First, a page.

So in summary, I have three separate zones that I can use for these kinds of tasks - the wine has the lowest priority :shock:, but I really don't have very many bottles, so they sometimes get shuffled around to make room for the food. Probably not the best thing for the wine, but I can always go to the store and get a bottle.

    Bill/SFNM
  • Post #25 - November 7th, 2006, 10:23 am
    Post #25 - November 7th, 2006, 10:23 am Post #25 - November 7th, 2006, 10:23 am
    Cathy2 wrote:I tried Jamieson22's pastrami at Burt's last week. I had somehow missed reading this thread the first time around, so I didn't realize you had gone all out to cure the meat yourself. I have had pastrami made from corned beef soaked several days to desalt, then cover with spices and smoked. Your smoking and braising method was a revelation.

    The photo of your refrigerator: the bacon was in the plastic ziploc bags and the brisket brined in the large plastic container in the rear. Right?


    So Cathy, how do you think it compares to pastrami that start as corned beef and get "modified"? I have never made one in that fashion, and am curious if the self-curing process is necessary for anything but pride :)

    And yes, the bacon was in 3 pieces, each in a 2 gallon ziploc bag, and the pastrami was in the 22 qt plastic container. That 22 qt container pretty much ruins the usefulness of your fridge for a week...
    Also visible is leftover Friendship Chinese, Kraft American cheese (used to give the dog pills), Filbert's Black Cherry soda, the start of a hangover, and a tub containing a hank of hog casings ;)
    Jamie
  • Post #26 - November 7th, 2006, 10:44 am
    Post #26 - November 7th, 2006, 10:44 am Post #26 - November 7th, 2006, 10:44 am
    Jamieson22 wrote:Also visible is leftover Friendship Chinese, Kraft American cheese (used to give the dog pills), Filbert's Black Cherry soda, the start of a hangover, and a tub containing a hank of hog casings ;)
    Jamie


    Not to mention that House of Tsang sauce you have had through 2 apartments and a condo. :P
  • Post #27 - December 4th, 2006, 11:27 am
    Post #27 - December 4th, 2006, 11:27 am Post #27 - December 4th, 2006, 11:27 am
    I made the pastrami you so graciously chronicled! OMG!!!!! What a fabulous piece of meat it turned into. I have been trying unsuccessfully to make my own at home and this was better than any I have ever eaten anywhere! Thanks for the beautiful pix for inspiration!!!
  • Post #28 - December 4th, 2006, 12:24 pm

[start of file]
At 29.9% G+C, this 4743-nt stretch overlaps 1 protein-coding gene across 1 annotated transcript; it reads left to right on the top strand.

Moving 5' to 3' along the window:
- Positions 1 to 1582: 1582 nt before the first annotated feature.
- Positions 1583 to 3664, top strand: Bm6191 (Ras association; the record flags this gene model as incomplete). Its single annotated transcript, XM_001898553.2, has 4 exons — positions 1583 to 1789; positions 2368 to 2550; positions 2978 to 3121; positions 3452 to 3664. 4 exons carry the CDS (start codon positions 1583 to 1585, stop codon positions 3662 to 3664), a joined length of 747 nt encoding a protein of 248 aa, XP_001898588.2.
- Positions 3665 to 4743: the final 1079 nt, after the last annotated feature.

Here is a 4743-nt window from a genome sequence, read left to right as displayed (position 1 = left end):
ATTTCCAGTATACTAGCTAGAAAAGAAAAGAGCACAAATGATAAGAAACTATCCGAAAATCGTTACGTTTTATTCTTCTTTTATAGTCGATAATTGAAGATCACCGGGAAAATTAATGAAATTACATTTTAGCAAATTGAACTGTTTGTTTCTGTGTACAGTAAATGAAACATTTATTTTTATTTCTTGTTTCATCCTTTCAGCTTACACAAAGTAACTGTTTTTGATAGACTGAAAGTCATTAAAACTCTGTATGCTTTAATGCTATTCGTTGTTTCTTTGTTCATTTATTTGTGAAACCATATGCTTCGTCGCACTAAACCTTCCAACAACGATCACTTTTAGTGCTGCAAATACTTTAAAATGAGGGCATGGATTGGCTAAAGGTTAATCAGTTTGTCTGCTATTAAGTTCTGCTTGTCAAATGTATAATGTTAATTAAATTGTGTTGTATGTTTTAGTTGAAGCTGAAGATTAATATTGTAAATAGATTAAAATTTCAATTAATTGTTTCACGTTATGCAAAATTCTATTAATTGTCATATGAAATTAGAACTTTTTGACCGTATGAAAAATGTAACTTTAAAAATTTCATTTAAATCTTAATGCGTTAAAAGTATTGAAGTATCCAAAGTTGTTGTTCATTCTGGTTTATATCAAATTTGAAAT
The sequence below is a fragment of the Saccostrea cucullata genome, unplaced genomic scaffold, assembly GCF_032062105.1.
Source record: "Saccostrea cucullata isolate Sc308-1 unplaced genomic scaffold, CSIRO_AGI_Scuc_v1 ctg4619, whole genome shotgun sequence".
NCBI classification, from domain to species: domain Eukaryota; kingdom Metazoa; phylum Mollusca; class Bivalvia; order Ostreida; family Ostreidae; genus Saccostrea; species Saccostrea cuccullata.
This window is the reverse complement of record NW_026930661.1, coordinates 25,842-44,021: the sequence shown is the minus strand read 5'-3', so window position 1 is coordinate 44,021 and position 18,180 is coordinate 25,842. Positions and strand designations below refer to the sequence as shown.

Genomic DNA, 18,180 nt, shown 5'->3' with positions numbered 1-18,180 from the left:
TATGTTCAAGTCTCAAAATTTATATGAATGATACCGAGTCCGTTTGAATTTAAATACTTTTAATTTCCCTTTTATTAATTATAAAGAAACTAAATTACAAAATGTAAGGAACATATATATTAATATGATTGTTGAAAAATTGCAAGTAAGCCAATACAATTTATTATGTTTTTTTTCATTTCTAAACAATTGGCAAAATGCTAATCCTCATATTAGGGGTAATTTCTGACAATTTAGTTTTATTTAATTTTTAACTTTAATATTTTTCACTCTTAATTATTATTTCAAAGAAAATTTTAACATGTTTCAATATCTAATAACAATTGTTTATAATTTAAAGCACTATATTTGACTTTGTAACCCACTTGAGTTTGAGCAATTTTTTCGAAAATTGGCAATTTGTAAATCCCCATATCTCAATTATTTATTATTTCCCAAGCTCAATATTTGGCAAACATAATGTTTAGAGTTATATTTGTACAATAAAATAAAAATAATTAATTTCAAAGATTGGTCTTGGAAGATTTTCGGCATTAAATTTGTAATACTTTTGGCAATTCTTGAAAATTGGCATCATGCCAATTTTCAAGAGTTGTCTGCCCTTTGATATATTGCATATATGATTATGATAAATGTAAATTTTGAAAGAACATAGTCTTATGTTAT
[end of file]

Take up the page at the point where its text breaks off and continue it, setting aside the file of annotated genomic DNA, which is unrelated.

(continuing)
Post #28 - December 4th, 2006, 12:24 pm Post #28 - December 4th, 2006, 12:24 pm
    jleblanc05 wrote:I made the pastrami you so graciously chronicled! OMG!!!!! What a fabulous piece of meat it turned into. I have been trying unsuccessfully to make my own at home and this was better than any I have ever eaten anywhere! Thanks for the beautiful pix for inspiration!!!


    Glad your pastrami turned out so well! If you have a sec would love some details of your success (how long a cure, packer or flat, etc) and if you have any pictures of your pastrami in seductive poses, it is also much appreciated ;)

    Jamie
  • Post #29 - December 5th, 2006, 1:58 am
    Post #29 - December 5th, 2006, 1:58 am Post #29 - December 5th, 2006, 1:58 am
    Looks great. I've been making 80 lbs of pastrami a week for about 6 or more months now. A couple quick suggestions:

    1) It looks like the cure didn't quite penetrate all the way. There appears to be a little uncured spot. Get a meat injector and inject the brine into the thicker portions of the brisket. Also, if you feel along the brisket, you'll find dense, hard spots. I stab the hell out of these to help the brine penetrate.

    2) Smoke it longer than 5 hours. I suggest getting it closer to 180 degrees before taking it off. We give them more like 10 hours of oak and charcoal.

    3) Use the fattiest brisket you can find or the leanest plate you can find. Either way. So much pastrami out there is way too lean and the fat has so much flavor. Note, however, that the fattier and thicker the stuff, the tougher it will be to get the cure to penetrate.

    4) If you're using Charcuterie's recipe, I'd suggest doubling the amount of pickling spice. And most pickling spice blends are too low in mustard seed and coriander, imo. Add more of those.
  • Post #30 - December 5th, 2006, 8:19 am
    Post #30 - December 5th, 2006, 8:19 am Post #30 - December 5th, 2006, 8:19 am
    extramsg,

    I presume the injecting should occur before you begin the curing process?

    Erik made some reference to you and a deli, did you open your own enterprise?

    All the best,
    Cathy2

    "You'll be remembered long after you're dead if you make good gravy, mashed potatoes and biscuits." -- Nathalie Dupree